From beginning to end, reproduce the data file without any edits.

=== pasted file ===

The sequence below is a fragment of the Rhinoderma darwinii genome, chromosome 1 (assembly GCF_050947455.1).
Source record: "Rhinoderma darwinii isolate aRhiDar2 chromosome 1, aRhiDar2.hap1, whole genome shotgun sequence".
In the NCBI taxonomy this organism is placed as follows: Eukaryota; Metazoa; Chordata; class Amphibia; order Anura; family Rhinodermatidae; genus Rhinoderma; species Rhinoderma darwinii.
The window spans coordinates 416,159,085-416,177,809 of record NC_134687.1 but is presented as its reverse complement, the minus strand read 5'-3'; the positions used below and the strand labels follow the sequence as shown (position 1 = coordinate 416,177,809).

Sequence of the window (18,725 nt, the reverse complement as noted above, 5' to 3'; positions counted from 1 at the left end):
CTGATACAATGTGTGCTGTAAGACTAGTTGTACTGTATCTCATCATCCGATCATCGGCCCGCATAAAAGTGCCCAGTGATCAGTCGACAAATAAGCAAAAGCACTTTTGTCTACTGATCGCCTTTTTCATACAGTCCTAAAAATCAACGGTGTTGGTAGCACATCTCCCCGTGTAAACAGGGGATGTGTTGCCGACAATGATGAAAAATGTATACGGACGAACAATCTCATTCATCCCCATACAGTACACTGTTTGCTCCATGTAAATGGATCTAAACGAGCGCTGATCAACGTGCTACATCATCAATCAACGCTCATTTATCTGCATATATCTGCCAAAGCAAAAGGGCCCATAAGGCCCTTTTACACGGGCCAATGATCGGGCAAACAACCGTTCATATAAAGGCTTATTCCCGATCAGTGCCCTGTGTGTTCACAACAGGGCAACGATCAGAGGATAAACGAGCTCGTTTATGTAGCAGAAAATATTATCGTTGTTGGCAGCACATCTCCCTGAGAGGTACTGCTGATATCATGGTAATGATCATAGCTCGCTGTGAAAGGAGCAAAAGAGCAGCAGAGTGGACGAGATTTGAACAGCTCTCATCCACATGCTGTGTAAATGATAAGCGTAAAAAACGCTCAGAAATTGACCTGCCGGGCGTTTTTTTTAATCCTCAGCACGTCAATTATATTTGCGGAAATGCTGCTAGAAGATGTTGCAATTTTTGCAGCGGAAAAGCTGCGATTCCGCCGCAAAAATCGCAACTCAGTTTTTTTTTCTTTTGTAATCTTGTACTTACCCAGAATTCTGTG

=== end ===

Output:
The sequence below is a fragment of the Rhinoderma darwinii genome, chromosome 1 (assembly GCF_050947455.1).
Source record: "Rhinoderma darwinii isolate aRhiDar2 chromosome 1, aRhiDar2.hap1, whole genome shotgun sequence".
In the NCBI taxonomy this organism is placed as follows: Eukaryota; Metazoa; Chordata; class Amphibia; order Anura; family Rhinodermatidae; genus Rhinoderma; species Rhinoderma darwinii.
The window spans coordinates 416,159,085-416,177,809 of record NC_134687.1 but is presented as its reverse complement, the minus strand read 5'-3'; the positions used below and the strand labels follow the sequence as shown (position 1 = coordinate 416,177,809).

Sequence of the window (18,725 nt, the reverse complement as noted above, 5' to 3'; positions counted from 1 at the left end):
CTGATACAATGTGTGCTGTAAGACTAGTTGTACTGTATCTCATCATCCGATCATCGGCCCGCATAAAAGTGCCCAGTGATCAGTCGACAAATAAGCAAAAGCACTTTTGTCTACTGATCGCCTTTTTCATACAGTCCTAAAAATCAACGGTGTTGGTAGCACATCTCCCCGTGTAAACAGGGGATGTGTTGCCGACAATGATGAAAAATGTATACGGACGAACAATCTCATTCATCCCCATACAGTACACTGTTTGCTCCATGTAAATGGATCTAAACGAGCGCTGATCAACGTGCTACATCATCAATCAACGCTCATTTATCTGCATATATCTGCCAAAGCAAAAGGGCCCATAAGGCCCTTTTACACGGGCCAATGATCGGGCAAACAACCGTTCATATAAAGGCTTATTCCCGATCAGTGCCCTGTGTGTTCACAACAGGGCAACGATCAGAGGATAAACGAGCTCGTTTATGTAGCAGAAAATATTATCGTTGTTGGCAGCACATCTCCCTGAGAGGTACTGCTGATATCATGGTAATGATCATAGCTCGCTGTGAAAGGAGCAAAAGAGCAGCAGAGTGGACGAGATTTGAACAGCTCTCATCCACATGCTGTGTAAATGATAAGCGTAAAAAACGCTCAGAAATTGACCTGCCGGGCGTTTTTTTTAATCCTCAGCACGTCAATTATATTTGCGGAAATGCTGCTAGAAGATGTTGCAATTTTTGCAGCGGAAAAGCTGCGATTCCGCCGCAAAAATCGCAACTCAGTTTTTTTTTCTTTTGTAATCTTGTACTTACCCAGAATTCTGTG